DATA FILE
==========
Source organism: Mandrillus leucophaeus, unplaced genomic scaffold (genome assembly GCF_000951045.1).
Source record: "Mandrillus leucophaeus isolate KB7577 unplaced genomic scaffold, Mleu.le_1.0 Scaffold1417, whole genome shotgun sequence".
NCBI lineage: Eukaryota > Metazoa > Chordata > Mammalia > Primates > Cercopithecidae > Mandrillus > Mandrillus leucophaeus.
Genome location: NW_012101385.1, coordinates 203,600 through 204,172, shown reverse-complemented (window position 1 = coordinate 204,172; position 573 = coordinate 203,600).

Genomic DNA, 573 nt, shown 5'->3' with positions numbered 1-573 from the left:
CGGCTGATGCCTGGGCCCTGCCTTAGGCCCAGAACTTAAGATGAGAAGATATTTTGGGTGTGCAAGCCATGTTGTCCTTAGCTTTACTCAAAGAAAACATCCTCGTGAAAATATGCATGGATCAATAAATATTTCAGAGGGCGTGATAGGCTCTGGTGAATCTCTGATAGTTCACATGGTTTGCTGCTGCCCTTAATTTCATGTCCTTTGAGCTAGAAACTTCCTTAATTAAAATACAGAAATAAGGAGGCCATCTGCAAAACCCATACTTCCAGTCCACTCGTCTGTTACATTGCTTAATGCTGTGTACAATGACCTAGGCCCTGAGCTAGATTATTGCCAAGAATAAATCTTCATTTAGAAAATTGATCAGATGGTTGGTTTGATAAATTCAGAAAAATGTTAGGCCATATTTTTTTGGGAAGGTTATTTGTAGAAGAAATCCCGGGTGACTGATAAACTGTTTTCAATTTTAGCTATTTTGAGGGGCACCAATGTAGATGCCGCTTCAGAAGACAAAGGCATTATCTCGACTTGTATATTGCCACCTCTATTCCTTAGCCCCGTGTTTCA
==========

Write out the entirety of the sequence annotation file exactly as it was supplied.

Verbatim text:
Source organism: Mandrillus leucophaeus, unplaced genomic scaffold (genome assembly GCF_000951045.1).
Source record: "Mandrillus leucophaeus isolate KB7577 unplaced genomic scaffold, Mleu.le_1.0 Scaffold1417, whole genome shotgun sequence".
NCBI lineage: Eukaryota > Metazoa > Chordata > Mammalia > Primates > Cercopithecidae > Mandrillus > Mandrillus leucophaeus.
Genome location: NW_012101385.1, coordinates 203,600 through 204,172, shown reverse-complemented (window position 1 = coordinate 204,172; position 573 = coordinate 203,600).

Genomic DNA, 573 nt, shown 5'->3' with positions numbered 1-573 from the left:
CGGCTGATGCCTGGGCCCTGCCTTAGGCCCAGAACTTAAGATGAGAAGATATTTTGGGTGTGCAAGCCATGTTGTCCTTAGCTTTACTCAAAGAAAACATCCTCGTGAAAATATGCATGGATCAATAAATATTTCAGAGGGCGTGATAGGCTCTGGTGAATCTCTGATAGTTCACATGGTTTGCTGCTGCCCTTAATTTCATGTCCTTTGAGCTAGAAACTTCCTTAATTAAAATACAGAAATAAGGAGGCCATCTGCAAAACCCATACTTCCAGTCCACTCGTCTGTTACATTGCTTAATGCTGTGTACAATGACCTAGGCCCTGAGCTAGATTATTGCCAAGAATAAATCTTCATTTAGAAAATTGATCAGATGGTTGGTTTGATAAATTCAGAAAAATGTTAGGCCATATTTTTTTGGGAAGGTTATTTGTAGAAGAAATCCCGGGTGACTGATAAACTGTTTTCAATTTTAGCTATTTTGAGGGGCACCAATGTAGATGCCGCTTCAGAAGACAAAGGCATTATCTCGACTTGTATATTGCCACCTCTATTCCTTAGCCCCGTGTTTCA